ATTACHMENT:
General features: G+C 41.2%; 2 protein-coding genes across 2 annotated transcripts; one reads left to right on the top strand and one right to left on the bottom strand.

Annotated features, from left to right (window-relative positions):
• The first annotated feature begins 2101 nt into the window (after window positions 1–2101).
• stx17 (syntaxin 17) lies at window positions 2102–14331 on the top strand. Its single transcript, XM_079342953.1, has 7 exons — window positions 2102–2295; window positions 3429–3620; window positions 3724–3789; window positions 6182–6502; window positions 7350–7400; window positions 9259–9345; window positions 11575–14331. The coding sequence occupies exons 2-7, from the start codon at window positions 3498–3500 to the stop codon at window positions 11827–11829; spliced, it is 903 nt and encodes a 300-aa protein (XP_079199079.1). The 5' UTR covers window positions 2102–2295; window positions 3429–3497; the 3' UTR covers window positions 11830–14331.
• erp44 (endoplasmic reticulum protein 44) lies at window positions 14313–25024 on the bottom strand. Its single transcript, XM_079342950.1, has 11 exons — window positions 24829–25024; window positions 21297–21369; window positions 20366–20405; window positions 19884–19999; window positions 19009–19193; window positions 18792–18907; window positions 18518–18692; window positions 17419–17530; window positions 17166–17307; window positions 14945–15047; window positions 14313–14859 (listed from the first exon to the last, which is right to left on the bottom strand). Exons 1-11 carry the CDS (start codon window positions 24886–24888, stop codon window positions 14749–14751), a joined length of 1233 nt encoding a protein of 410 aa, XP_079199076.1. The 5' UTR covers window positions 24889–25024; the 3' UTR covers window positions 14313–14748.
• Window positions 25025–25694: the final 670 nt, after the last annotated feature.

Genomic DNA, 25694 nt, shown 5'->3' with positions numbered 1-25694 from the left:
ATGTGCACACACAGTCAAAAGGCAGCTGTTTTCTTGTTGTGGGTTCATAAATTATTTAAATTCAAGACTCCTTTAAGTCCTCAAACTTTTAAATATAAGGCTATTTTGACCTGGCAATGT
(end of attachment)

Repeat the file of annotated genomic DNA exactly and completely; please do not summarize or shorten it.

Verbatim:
General features: G+C 41.2%; 2 protein-coding genes across 2 annotated transcripts; one reads left to right on the top strand and one right to left on the bottom strand.

Annotated features, from left to right (window-relative positions):
• The first annotated feature begins 2101 nt into the window (after window positions 1–2101).
• stx17 (syntaxin 17) lies at window positions 2102–14331 on the top strand. Its single transcript, XM_079342953.1, has 7 exons — window positions 2102–2295; window positions 3429–3620; window positions 3724–3789; window positions 6182–6502; window positions 7350–7400; window positions 9259–9345; window positions 11575–14331. The coding sequence occupies exons 2-7, from the start codon at window positions 3498–3500 to the stop codon at window positions 11827–11829; spliced, it is 903 nt and encodes a 300-aa protein (XP_079199079.1). The 5' UTR covers window positions 2102–2295; window positions 3429–3497; the 3' UTR covers window positions 11830–14331.
• erp44 (endoplasmic reticulum protein 44) lies at window positions 14313–25024 on the bottom strand. Its single transcript, XM_079342950.1, has 11 exons — window positions 24829–25024; window positions 21297–21369; window positions 20366–20405; window positions 19884–19999; window positions 19009–19193; window positions 18792–18907; window positions 18518–18692; window positions 17419–17530; window positions 17166–17307; window positions 14945–15047; window positions 14313–14859 (listed from the first exon to the last, which is right to left on the bottom strand). Exons 1-11 carry the CDS (start codon window positions 24886–24888, stop codon window positions 14749–14751), a joined length of 1233 nt encoding a protein of 410 aa, XP_079199076.1. The 5' UTR covers window positions 24889–25024; the 3' UTR covers window positions 14313–14748.
• Window positions 25025–25694: the final 670 nt, after the last annotated feature.

Genomic DNA, 25694 nt, shown 5'->3' with positions numbered 1-25694 from the left:
ATGTGCACACACAGTCAAAAGGCAGCTGTTTTCTTGTTGTGGGTTCATAAATTATTTAAATTCAAGACTCCTTTAAGTCCTCAAACTTTTAAATATAAGGCTATTTTGACCTGGCAATGT